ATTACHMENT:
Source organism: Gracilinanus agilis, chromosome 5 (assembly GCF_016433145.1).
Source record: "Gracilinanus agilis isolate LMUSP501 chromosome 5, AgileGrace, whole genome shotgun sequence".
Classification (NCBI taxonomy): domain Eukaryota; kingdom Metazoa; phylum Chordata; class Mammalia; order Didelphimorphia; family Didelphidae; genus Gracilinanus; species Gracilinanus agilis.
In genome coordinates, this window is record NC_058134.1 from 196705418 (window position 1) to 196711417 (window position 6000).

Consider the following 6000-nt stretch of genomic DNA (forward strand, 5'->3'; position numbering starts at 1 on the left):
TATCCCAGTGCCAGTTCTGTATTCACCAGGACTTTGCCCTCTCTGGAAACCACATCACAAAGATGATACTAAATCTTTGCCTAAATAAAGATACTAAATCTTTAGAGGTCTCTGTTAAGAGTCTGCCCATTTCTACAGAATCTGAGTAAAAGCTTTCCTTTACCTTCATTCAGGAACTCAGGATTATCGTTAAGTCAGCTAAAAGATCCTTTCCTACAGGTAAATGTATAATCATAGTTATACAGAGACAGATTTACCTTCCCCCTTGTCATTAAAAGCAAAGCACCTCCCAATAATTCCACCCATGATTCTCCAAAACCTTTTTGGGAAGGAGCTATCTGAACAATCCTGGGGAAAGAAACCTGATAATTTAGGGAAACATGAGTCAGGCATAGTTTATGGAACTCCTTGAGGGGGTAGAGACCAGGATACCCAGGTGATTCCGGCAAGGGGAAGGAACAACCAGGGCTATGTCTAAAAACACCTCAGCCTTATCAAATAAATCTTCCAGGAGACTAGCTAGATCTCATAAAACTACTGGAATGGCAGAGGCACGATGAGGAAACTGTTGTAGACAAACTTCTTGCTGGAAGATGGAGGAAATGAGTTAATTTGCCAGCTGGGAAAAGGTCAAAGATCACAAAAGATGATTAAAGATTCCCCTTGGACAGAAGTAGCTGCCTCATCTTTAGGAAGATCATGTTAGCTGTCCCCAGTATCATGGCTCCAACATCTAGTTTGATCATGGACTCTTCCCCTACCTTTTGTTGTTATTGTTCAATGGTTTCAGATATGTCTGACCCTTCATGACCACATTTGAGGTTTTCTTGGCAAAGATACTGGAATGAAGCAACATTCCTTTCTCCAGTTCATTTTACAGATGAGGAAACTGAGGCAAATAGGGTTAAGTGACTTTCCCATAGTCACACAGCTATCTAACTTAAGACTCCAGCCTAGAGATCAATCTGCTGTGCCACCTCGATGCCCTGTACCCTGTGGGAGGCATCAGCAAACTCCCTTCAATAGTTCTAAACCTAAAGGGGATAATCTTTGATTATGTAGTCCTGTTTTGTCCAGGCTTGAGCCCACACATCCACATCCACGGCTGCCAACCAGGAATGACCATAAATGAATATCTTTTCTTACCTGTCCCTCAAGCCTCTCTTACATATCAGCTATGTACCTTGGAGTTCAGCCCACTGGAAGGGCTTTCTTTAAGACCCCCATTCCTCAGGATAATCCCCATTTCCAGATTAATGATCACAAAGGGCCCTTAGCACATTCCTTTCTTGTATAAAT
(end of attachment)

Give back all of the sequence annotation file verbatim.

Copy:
Source organism: Gracilinanus agilis, chromosome 5 (assembly GCF_016433145.1).
Source record: "Gracilinanus agilis isolate LMUSP501 chromosome 5, AgileGrace, whole genome shotgun sequence".
Classification (NCBI taxonomy): domain Eukaryota; kingdom Metazoa; phylum Chordata; class Mammalia; order Didelphimorphia; family Didelphidae; genus Gracilinanus; species Gracilinanus agilis.
In genome coordinates, this window is record NC_058134.1 from 196705418 (window position 1) to 196711417 (window position 6000).

Consider the following 6000-nt stretch of genomic DNA (forward strand, 5'->3'; position numbering starts at 1 on the left):
TATCCCAGTGCCAGTTCTGTATTCACCAGGACTTTGCCCTCTCTGGAAACCACATCACAAAGATGATACTAAATCTTTGCCTAAATAAAGATACTAAATCTTTAGAGGTCTCTGTTAAGAGTCTGCCCATTTCTACAGAATCTGAGTAAAAGCTTTCCTTTACCTTCATTCAGGAACTCAGGATTATCGTTAAGTCAGCTAAAAGATCCTTTCCTACAGGTAAATGTATAATCATAGTTATACAGAGACAGATTTACCTTCCCCCTTGTCATTAAAAGCAAAGCACCTCCCAATAATTCCACCCATGATTCTCCAAAACCTTTTTGGGAAGGAGCTATCTGAACAATCCTGGGGAAAGAAACCTGATAATTTAGGGAAACATGAGTCAGGCATAGTTTATGGAACTCCTTGAGGGGGTAGAGACCAGGATACCCAGGTGATTCCGGCAAGGGGAAGGAACAACCAGGGCTATGTCTAAAAACACCTCAGCCTTATCAAATAAATCTTCCAGGAGACTAGCTAGATCTCATAAAACTACTGGAATGGCAGAGGCACGATGAGGAAACTGTTGTAGACAAACTTCTTGCTGGAAGATGGAGGAAATGAGTTAATTTGCCAGCTGGGAAAAGGTCAAAGATCACAAAAGATGATTAAAGATTCCCCTTGGACAGAAGTAGCTGCCTCATCTTTAGGAAGATCATGTTAGCTGTCCCCAGTATCATGGCTCCAACATCTAGTTTGATCATGGACTCTTCCCCTACCTTTTGTTGTTATTGTTCAATGGTTTCAGATATGTCTGACCCTTCATGACCACATTTGAGGTTTTCTTGGCAAAGATACTGGAATGAAGCAACATTCCTTTCTCCAGTTCATTTTACAGATGAGGAAACTGAGGCAAATAGGGTTAAGTGACTTTCCCATAGTCACACAGCTATCTAACTTAAGACTCCAGCCTAGAGATCAATCTGCTGTGCCACCTCGATGCCCTGTACCCTGTGGGAGGCATCAGCAAACTCCCTTCAATAGTTCTAAACCTAAAGGGGATAATCTTTGATTATGTAGTCCTGTTTTGTCCAGGCTTGAGCCCACACATCCACATCCACGGCTGCCAACCAGGAATGACCATAAATGAATATCTTTTCTTACCTGTCCCTCAAGCCTCTCTTACATATCAGCTATGTACCTTGGAGTTCAGCCCACTGGAAGGGCTTTCTTTAAGACCCCCATTCCTCAGGATAATCCCCATTTCCAGATTAATGATCACAAAGGGCCCTTAGCACATTCCTTTCTTGTATAAAT